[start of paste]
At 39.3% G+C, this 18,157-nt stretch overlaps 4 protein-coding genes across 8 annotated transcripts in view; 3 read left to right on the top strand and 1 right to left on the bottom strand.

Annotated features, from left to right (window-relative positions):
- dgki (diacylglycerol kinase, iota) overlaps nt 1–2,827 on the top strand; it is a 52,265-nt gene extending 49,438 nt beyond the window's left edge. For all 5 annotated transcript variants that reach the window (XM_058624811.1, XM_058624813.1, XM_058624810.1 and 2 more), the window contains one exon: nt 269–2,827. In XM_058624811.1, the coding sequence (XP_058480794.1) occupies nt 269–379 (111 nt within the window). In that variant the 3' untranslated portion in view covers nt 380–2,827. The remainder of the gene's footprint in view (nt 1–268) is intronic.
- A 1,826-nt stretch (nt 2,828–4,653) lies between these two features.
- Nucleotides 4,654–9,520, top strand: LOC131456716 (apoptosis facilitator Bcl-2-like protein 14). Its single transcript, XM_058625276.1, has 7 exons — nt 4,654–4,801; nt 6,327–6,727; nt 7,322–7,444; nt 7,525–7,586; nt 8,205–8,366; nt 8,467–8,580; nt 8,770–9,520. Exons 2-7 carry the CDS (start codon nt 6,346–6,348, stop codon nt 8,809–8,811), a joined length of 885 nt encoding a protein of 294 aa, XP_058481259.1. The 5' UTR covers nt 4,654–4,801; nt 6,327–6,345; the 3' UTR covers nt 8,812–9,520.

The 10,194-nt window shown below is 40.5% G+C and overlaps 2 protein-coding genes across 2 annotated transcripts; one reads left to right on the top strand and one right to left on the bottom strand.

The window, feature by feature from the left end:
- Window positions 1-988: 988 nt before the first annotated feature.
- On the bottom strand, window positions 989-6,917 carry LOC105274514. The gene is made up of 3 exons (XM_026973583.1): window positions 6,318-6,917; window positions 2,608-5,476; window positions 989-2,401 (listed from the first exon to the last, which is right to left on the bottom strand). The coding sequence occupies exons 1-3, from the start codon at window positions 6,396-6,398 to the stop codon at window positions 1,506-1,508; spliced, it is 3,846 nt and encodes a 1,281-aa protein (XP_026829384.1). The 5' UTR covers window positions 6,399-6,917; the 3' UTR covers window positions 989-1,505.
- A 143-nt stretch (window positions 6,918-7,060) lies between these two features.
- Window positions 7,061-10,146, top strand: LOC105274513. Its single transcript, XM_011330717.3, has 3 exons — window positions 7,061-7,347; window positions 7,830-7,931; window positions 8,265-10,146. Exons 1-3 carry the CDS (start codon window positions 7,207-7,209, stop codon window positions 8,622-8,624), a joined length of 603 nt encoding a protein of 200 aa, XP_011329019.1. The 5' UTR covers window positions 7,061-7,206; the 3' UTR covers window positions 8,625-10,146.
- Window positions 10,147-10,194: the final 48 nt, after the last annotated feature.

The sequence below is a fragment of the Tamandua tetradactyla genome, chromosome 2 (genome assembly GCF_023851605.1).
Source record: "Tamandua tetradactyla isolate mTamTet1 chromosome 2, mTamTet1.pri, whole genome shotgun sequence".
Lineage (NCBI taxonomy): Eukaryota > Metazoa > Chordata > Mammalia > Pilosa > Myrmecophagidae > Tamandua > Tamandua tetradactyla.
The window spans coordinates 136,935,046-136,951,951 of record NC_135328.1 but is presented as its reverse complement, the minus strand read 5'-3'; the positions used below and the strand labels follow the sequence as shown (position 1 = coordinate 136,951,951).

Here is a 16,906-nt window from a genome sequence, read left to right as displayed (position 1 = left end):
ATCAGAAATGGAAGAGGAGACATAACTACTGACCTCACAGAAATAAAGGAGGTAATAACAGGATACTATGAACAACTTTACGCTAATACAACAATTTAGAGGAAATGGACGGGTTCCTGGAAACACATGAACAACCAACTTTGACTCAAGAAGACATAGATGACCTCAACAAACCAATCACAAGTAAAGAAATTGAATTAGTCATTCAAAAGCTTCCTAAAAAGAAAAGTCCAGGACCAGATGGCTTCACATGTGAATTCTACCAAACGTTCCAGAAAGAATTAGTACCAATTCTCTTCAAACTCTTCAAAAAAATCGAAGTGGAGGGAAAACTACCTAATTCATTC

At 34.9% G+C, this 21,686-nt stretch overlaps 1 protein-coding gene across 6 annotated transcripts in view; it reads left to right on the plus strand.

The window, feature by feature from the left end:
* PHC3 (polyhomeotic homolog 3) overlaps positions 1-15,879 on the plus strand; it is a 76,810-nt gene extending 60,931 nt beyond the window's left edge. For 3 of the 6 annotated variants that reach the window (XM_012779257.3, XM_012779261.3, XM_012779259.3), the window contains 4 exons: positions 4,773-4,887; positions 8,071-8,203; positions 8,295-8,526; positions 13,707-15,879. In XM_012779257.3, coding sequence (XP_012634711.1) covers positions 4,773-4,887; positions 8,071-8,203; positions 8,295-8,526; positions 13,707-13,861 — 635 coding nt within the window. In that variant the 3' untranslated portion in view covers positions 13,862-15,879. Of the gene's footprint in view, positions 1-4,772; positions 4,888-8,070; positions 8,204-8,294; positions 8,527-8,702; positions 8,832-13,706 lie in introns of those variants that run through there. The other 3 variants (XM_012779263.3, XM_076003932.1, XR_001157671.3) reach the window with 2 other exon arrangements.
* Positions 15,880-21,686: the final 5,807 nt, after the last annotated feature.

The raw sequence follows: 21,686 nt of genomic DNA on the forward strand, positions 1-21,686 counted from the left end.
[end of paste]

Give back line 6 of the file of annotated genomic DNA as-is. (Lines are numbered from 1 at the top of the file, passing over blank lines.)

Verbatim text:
The 10,194-nt window shown below is 40.5% G+C and overlaps 2 protein-coding genes across 2 annotated transcripts; one reads left to right on the top strand and one right to left on the bottom strand.